Cultures Colliding: New Work by Sin-Ying Ho

By Marshall, Jane | Ceramics Art & Perception, June 2011 | Go to article overview

Cultures Colliding: New Work by Sin-Ying Ho


Marshall, Jane, Ceramics Art & Perception


IN VIEWING THE WORK OF SIN-YING HO, ONE IS REMINDED of the nature of art as a time machine: there are remnants, nuances of the past, but there is also the stream of modern context. Like a good film that can transport you to another time and place, Ho's work, rooted in Chinese blue and white porcelain, recalls the 1000 years of ceramics history of Jingdezhen. Ho's motifs, however, are unmistakably modern and reflect the complexities of the digital age: multilingual, trademarked and motherboarded.

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Ho has personally experienced the merging of peoples from different cultures that has come about in the 21st century, caused by political, technological and economic globalization. Born in Hong Kong, she received her training in Canada and the US and is now a professor of ceramics at Queens College, City University of New York. Initially trained as an actress, her focus was largely political. She carries that political awareness in to her ceramics, centring on how difficult it is to navigate cultural divides because of the restrictions of language and seeking a way to express this issue in her work. Symbols have now replaced language.

In the mid 1990s, Ho, while an undergraduate student at Nova Scotia College of Art and Design in Halifax, Canada, was fortunate to be able to revisit China as an exchange off-campus student and translator with 'honourable professor' Walter Ostrom. Already interested in Chinese blue and white porcelain, which she saw as symbolic of the duality of China and of its influence on the rest of the world, she encountered Jingdezhen. A recognized centre of porcelain production since the Emperor Zhenzong decreed that the city would provide all of the ceramics used at the imperial court from 1004, Jingdezhen remains a city devoted to ceramics. Ancient and modern equipment and processes, apprentices and masters, production as well as art porcelain and old and new designs: all coexist in a supportive atmosphere that is steeped in Chinese tradition. Ho became enchanted with the possibilities in Jingdezhen and with blue and white porcelain, which she saw as the visual history of cultures colliding.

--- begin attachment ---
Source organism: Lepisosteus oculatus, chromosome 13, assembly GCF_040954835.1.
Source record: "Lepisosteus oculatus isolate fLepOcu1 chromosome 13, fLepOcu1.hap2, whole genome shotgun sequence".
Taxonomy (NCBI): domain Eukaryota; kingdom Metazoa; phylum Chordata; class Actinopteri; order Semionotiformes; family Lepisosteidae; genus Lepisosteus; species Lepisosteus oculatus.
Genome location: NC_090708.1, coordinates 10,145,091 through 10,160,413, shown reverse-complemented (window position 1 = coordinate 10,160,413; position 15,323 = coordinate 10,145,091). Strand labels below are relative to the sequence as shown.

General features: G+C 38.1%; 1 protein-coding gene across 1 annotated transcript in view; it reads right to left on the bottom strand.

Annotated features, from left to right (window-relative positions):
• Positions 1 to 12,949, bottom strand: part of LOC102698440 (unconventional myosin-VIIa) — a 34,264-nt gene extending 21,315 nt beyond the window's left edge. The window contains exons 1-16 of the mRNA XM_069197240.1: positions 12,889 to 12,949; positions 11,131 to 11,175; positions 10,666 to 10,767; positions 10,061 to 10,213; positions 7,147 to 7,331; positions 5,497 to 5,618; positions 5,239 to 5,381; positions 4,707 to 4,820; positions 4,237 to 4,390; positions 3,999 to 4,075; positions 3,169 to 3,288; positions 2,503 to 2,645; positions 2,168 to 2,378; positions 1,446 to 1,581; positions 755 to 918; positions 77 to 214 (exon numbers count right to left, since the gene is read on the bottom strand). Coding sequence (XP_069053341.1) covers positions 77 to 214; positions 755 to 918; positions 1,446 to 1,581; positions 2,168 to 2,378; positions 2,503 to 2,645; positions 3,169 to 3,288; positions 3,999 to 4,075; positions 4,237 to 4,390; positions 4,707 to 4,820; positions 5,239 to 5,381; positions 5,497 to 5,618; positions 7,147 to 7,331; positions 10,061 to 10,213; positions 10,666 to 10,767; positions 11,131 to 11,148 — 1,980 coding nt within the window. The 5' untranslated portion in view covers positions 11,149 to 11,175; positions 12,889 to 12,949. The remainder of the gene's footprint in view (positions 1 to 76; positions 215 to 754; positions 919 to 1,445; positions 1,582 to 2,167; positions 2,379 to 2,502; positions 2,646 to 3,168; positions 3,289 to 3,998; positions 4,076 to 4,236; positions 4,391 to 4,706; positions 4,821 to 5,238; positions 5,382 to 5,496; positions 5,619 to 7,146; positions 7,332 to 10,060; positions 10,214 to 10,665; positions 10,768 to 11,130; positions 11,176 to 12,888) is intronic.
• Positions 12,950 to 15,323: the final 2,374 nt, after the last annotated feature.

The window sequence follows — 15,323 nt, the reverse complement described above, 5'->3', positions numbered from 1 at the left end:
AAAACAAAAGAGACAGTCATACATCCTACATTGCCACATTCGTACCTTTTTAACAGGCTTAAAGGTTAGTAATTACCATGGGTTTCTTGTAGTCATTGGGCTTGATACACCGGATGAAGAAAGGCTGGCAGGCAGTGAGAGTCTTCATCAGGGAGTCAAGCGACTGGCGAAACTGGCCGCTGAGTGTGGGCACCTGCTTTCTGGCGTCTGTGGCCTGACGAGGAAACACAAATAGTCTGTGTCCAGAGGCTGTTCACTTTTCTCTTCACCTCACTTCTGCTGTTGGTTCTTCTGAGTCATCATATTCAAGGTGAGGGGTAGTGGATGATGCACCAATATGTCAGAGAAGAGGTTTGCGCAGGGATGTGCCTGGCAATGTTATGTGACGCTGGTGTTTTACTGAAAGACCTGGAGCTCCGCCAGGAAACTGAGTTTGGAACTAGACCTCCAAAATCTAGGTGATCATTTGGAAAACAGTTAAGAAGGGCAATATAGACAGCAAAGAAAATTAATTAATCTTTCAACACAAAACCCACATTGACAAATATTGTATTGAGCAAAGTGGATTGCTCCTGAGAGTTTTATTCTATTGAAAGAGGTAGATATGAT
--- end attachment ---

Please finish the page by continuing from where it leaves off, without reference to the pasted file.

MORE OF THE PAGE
Ho noted that when Portuguese traders began to export Chinese porcelain to Europe in the 16th century, potteries in England, The Netherlands, France and Germany began to grow. It was then that the world began to experience cross-cultural fertilization on an ever-increasing scale. People across the world today, as then, share many words, designs and patterns. Corporate branding has now replaced traditional images and globalization dominates most parts of the world. Ho believes that critical questions of politics, communication, language, cultural identity, economy and power are volatile issues for many societies and that ceramic art is a powerful vehicle for bringing attention to these ideas. To reflect these concepts, Ho has adapted classical Chinese pottery shapes and motifs, decorating them with hand-painted images and computer decal transfers reflecting contemporary commercial logos and cultural icons. She has cut and rejoined the shapes to produce new and evocative hybrid forms.

Her current body of new work had its genesis in 2000, when she visited Jingdezhen several times and started experimenting with larger sculptural forms. During Jingdezhen's 1000-year city celebration in 2004, the city's nine-metre-tall ceramic lampposts lining the streets particularly intrigued her. Resolved to continue working large scale, she started to explore issues of how to create such massive ceramic forms, what type of content would be involved and how to transport the completed pieces. She was accompanied to China in 2006 by filmmaker Jeremy Edwards, who was making a documentary on her work. She produced table-sized sculptural pieces, which were exhibited in the Gardiner Museum in Toronto in 2008. All of these endeavours led to the awarding of a Canada Council grant to allow Ho to complete her vision, working in China. …

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